basic question: why mongrel (or webrick) ?

Hi there,

A newbie question:

Why a separate server - mongrel or webrick to be used when apache with
a mod_ruby (not sure if this exists) could have done the job.



First off I'm guessing you're coming from PHP and the whole mod_php
thing. That's cool, nothing at all wrong with that. In fact if you
want a similar deployment scheme with Ruby on Rails you can get the
low-down on it here:

However, this is not the only way to deploy a Rails application. In
fact many people aren't even using Apache as the front-end web server,
so a mod_rails doesn't even make sense in those cases. In fact for
smallish in-house kind of stuff you could use straight up Mongrel,
Thin, or whatever without having an Apache front-end at all.

I found this blog post, it seems a little out-of-date given some of
the newer options like Thin and Passenger (mod_rails), but it looks
like a pretty good introduction to the world of options available for
hosting Rails applications:

Hope that helps.

Some people tried to use plain mod_ruby years ago, but it didn't perform well.

Webrick might be OK for home testing, not for production. It's not being
developed any more.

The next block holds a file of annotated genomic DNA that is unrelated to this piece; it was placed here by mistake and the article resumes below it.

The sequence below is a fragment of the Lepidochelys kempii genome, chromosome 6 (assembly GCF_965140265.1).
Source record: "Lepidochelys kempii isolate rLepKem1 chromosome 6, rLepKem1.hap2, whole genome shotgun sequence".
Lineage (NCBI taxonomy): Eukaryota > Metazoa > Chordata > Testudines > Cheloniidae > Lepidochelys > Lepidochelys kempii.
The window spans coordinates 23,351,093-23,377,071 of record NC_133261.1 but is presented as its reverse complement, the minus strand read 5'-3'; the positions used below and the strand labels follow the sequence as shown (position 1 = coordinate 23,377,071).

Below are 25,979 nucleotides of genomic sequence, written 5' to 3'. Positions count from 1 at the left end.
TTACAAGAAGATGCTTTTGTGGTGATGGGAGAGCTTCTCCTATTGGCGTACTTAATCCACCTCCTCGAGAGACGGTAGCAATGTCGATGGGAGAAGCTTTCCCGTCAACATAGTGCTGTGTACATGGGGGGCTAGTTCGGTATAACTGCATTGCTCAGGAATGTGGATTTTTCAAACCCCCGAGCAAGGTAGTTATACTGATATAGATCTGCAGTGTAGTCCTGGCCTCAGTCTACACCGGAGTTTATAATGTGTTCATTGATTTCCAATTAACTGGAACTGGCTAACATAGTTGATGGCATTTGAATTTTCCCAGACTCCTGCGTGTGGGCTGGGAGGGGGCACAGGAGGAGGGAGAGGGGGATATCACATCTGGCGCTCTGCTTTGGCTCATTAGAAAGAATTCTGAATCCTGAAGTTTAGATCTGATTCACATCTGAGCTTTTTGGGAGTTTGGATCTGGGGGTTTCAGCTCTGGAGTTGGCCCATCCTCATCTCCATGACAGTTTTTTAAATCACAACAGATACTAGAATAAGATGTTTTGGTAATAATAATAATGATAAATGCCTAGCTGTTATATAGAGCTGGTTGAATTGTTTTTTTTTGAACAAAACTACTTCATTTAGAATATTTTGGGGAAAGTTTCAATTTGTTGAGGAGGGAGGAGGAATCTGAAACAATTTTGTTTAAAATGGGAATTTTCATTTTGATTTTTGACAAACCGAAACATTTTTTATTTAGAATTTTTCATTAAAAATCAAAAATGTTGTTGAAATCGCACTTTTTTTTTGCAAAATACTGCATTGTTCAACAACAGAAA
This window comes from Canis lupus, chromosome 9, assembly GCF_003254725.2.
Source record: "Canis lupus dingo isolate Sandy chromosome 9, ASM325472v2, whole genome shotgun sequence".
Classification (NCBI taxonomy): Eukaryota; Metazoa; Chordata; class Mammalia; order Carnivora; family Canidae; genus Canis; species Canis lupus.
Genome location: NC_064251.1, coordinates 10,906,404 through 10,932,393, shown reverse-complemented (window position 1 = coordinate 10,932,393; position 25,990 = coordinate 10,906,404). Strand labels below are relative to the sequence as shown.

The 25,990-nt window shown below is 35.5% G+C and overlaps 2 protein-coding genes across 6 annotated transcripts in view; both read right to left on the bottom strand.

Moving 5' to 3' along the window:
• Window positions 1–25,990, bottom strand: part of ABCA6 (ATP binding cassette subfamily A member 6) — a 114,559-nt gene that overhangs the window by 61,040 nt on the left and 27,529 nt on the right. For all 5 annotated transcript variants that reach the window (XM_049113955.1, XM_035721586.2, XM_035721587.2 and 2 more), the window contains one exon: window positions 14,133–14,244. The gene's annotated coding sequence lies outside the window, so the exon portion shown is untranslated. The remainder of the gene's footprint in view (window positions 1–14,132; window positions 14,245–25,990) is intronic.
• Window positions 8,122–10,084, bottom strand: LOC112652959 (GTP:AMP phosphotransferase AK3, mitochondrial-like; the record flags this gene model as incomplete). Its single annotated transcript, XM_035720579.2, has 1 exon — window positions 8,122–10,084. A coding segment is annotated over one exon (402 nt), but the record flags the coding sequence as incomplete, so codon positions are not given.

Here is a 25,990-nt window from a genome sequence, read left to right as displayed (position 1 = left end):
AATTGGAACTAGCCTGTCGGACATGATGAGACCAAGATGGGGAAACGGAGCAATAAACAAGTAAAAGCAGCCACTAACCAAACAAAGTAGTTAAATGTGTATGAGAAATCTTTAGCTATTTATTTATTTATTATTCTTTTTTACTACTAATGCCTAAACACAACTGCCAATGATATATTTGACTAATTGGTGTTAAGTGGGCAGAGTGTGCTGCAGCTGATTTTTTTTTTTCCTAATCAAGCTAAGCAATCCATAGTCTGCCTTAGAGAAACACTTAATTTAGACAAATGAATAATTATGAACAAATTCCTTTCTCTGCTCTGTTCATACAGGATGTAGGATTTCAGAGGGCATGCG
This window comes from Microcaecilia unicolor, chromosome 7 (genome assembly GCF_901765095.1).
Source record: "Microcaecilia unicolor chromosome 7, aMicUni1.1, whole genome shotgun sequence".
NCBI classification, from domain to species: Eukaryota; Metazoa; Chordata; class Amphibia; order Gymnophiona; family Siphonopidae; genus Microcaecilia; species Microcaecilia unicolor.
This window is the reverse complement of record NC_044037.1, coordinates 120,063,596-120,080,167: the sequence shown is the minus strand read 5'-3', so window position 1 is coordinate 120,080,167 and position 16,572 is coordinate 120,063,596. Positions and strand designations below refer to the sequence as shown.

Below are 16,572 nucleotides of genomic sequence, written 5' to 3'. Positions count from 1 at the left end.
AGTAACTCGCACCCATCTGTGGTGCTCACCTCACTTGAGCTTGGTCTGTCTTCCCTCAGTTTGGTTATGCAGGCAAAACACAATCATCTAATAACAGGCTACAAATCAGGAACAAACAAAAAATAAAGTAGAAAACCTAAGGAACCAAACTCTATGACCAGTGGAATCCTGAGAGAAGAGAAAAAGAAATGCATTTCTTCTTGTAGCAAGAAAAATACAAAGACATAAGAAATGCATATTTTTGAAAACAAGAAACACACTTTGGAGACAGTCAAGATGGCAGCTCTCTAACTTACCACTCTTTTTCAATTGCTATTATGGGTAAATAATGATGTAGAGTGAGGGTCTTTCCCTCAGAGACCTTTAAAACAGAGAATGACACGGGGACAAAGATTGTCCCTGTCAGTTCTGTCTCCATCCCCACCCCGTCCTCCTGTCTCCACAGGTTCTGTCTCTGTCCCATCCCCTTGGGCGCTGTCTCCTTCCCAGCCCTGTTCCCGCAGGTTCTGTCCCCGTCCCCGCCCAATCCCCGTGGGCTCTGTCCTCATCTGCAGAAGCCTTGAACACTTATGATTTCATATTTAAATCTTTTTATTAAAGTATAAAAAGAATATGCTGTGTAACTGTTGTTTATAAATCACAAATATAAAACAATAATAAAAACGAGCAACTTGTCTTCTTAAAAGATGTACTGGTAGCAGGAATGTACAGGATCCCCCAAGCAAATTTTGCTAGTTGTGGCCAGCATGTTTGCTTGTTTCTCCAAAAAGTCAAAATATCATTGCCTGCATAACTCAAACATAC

The good thing about mongrel is that it runs as a number of independent
processes, which makes it scalable. It uses Apache or another HTTP server
(lighttpd, nginx) as a load balancer. I've only tried it locally but from
what I hear, it is preferable to any Apache-only solution. Thin is based on
mongrel and said to be even faster (

Of course most hosts don't offer these yet, so you're stuck with Apache mods.

The classical way to serve Rails over Apache is to use fastcgi. (cgi is
possible, but only in theory because it is extremely slow. If ever, use it
in development mode only.) The problem with fastcgi is that it is unstable
and causes a lot of 500s (Internal Server Error). Just google for
"incomplete headers (0 bytes) received" and you know what I mean. It also
needs a custom .htaccess and doesn't scale well. mod_rails (Passenger)
promises to be the solution. Hopefully hosting companies will adopt it soon.

I'm with Dreamhost where many Rails sites are hosted. fastcgi is a real
pain there because they have a daemon that loves to kill your running
fastcgi processes. They refuse to offer mongrel to their shared-hosting

Instead, Dreamhost went off on a tangent (
) against the Rails developers, to which DHH instead of admitting that
Rails should have taken care of a usable Apache interface earlier, replied
( ) in the
same inane fashion.

That was in January. Things have changed. Now Dreamhost seems to be testing
mod_rails internally, I can't await it!

Robert Walker schrieb: